The term “delirious” (from the Latin “deviating from a straight line”) conjures up the image of someone who is wild and out of control. This is extremely misleading. Although some people with Delirium do become temporarily agitated and difficult to contain, there are many others who develop confusion and disorientation in a quiet, unobtrusive way that will be missed unless Delirium is considered as a possible reason for their changed behavior.
The experience of Delirium is like being in a fuzzy dream or a dense fog that is clouding your awareness of the outside world. You lose the ability to keep track of what is going on and feel frightened, agitated, or even combative. You may become disoriented and feel confused as to where you are, the time of day, the season of the year, who the people are around you, or even (at the extreme) who you are. Delirium is usually a short-term problem that arises suddenly. Within days, it either disappears completely with no permanent damage or more tragically may be a precursor to irreversible Dementia, Amnestic Disorder, or even death. Delirium is one of the few problems for which prompt diagnosis and treatment is a medical, not just a psychiatric, emergency.
According to the diagnostic manual, you have Delirium if :
- Your awareness of the external environment has been seriously compromised —you are unable to pay attention to or keep up with what’s going on around you.
- You have at least one additional and serious problem in the way your mind is working. These include:
(1) You are disoriented—you do not know where you are, what day it is, or who other people are around you.
(2) You are having hallucinations—you see, hear, feel, smell things that are not really there.
(3) You have serious problems remembering things like what happened earlier that day.
(4) Other people have trouble following your speech because it is rambling or disorganized.
- Your symptoms have started up abruptly and fluctuate during the day.
Virtually all brain functions become disturbed during Delirium. Recent memory is almost always affected. Who visited earlier that day, what was served for breakfast, what the doctor said during morning rounds (or five minutes ago) all fade away quickly in a cloud of confusion. It is difficult to communicate. The person’s attention keeps wandering to the other things that are going on in the room, the distractions of TV or radio, or someone walking by. You probably will have to repeat your questions over and over again. The person has trouble understanding and responding to you, and may keep saying the same thing over and over again.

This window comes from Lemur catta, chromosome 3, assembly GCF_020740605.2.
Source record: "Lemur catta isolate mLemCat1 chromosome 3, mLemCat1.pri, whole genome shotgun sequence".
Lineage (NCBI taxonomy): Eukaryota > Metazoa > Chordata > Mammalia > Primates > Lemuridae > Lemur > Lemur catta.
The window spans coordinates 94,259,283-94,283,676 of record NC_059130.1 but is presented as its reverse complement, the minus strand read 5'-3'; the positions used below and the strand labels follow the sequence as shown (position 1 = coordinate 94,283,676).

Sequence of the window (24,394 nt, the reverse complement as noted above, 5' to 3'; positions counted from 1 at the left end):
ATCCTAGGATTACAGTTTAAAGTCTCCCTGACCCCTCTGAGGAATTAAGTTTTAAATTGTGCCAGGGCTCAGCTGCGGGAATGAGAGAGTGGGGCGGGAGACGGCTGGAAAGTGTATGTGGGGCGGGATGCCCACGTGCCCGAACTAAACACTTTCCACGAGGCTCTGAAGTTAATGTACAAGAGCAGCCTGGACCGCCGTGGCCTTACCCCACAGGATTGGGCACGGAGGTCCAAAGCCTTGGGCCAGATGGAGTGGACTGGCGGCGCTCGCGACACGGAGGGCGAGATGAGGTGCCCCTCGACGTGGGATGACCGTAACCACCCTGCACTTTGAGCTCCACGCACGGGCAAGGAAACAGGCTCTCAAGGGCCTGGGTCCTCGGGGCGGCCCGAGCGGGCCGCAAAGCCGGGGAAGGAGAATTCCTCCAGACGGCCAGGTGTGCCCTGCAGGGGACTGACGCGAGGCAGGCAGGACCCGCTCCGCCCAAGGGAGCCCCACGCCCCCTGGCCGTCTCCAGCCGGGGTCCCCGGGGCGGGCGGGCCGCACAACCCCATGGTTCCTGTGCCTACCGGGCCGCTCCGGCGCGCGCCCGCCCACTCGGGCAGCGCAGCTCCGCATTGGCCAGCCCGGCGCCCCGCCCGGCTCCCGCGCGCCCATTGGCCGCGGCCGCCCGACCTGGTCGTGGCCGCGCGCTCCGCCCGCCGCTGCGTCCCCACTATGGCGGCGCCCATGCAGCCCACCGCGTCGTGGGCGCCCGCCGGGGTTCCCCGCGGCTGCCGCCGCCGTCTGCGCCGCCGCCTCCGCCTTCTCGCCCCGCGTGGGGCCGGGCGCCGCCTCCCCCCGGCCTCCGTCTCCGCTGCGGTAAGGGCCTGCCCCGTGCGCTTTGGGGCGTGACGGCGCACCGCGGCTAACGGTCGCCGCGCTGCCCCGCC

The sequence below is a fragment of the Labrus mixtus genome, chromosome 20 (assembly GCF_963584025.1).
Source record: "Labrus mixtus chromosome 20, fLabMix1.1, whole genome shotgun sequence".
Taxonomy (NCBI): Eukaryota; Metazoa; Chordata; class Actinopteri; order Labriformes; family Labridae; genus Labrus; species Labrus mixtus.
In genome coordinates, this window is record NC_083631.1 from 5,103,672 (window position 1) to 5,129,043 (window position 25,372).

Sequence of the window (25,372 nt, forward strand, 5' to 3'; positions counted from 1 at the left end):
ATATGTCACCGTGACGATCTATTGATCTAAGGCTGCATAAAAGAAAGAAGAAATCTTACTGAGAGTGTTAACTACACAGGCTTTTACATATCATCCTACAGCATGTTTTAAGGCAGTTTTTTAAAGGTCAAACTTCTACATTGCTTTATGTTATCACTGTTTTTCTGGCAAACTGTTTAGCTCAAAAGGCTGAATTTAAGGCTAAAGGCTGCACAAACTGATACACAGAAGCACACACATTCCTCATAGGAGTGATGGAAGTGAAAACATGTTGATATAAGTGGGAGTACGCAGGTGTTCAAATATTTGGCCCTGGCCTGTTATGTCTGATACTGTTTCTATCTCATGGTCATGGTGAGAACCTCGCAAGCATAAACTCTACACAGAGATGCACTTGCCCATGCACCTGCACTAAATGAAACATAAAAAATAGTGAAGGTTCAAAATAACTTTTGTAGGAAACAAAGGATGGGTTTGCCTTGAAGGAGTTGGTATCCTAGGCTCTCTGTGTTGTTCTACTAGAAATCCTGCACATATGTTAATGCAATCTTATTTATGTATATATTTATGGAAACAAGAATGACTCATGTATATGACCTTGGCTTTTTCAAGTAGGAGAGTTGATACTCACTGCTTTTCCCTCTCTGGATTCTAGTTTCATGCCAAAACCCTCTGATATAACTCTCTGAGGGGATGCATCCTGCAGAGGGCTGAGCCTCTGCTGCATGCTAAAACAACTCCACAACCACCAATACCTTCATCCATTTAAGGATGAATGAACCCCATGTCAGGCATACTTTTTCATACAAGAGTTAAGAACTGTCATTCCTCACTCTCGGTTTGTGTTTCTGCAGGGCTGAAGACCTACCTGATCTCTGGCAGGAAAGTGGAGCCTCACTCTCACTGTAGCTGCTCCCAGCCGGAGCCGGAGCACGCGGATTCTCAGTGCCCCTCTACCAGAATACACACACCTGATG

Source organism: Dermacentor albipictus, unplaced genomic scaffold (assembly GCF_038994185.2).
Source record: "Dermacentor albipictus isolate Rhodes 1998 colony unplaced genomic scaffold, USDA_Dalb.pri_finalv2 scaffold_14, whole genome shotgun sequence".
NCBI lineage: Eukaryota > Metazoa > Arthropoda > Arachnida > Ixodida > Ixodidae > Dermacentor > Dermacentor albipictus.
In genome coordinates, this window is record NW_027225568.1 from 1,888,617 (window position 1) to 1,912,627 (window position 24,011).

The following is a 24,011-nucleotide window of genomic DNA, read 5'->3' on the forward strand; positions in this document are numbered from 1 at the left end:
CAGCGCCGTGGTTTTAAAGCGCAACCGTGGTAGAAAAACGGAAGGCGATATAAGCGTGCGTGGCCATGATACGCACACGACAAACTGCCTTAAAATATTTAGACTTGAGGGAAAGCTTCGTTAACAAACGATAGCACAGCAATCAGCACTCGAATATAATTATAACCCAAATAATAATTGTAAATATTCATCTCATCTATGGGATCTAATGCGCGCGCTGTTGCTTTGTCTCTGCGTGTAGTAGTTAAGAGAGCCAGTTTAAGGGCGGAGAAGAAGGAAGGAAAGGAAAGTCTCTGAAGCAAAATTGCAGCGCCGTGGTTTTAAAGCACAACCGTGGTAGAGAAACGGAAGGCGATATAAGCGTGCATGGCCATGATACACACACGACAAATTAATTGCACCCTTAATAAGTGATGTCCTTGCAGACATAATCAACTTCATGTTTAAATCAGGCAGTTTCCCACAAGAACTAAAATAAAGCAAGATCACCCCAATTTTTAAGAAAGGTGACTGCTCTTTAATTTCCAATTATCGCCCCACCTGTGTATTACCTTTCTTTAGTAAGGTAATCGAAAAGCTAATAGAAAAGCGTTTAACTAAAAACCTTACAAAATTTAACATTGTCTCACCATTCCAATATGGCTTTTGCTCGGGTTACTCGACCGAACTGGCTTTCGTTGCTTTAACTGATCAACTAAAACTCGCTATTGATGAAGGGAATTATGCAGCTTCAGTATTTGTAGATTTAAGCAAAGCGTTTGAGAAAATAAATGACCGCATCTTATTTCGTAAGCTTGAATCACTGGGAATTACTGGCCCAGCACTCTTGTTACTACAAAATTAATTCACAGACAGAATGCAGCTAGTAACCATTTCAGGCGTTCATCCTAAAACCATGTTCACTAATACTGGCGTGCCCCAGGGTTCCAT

Disorientation and confusion can result in accidental injuries, tearing out intravenous lines, falling out of bed or down the stairs, or running in front of traffic. Hallucinatory experiences with accusing voices, frightening visions, unpleasant smells or tastes, and touch sensations like bugs crawling are much more common in Delirium than in Schizophrenia or Mood Disorder. Hallucinations are particularly common in people who have hearing or visual impairments.
One tip that sensory deprivation is a problem is that the patient is screaming at the top of his lungs—a hearing aid may make all the difference. In Delirium, the daily rhythm of sleep and wakefulness often becomes mixed up—the person is likely to keep drifting off during the day, but to become hyper-alert even to the point of agitation in the dead of night. This characteristic sleep-wake pattern is called “sundowning” since the trouble usually begins as evening progresses.
One of the striking things about Delirium is how abruptly it starts and ends and how much the cloudiness can fluctuate over brief periods of time. The person may slip from tranquil restfulness to confused agitation in just a matter of minutes. Sometimes, during the course of a conversation the person’s level of consciousness can switch in front of your eyes. Mood can also be surprisingly labile—apathetic or depressed one minute, angry, terrified, agitated, or paranoid the next.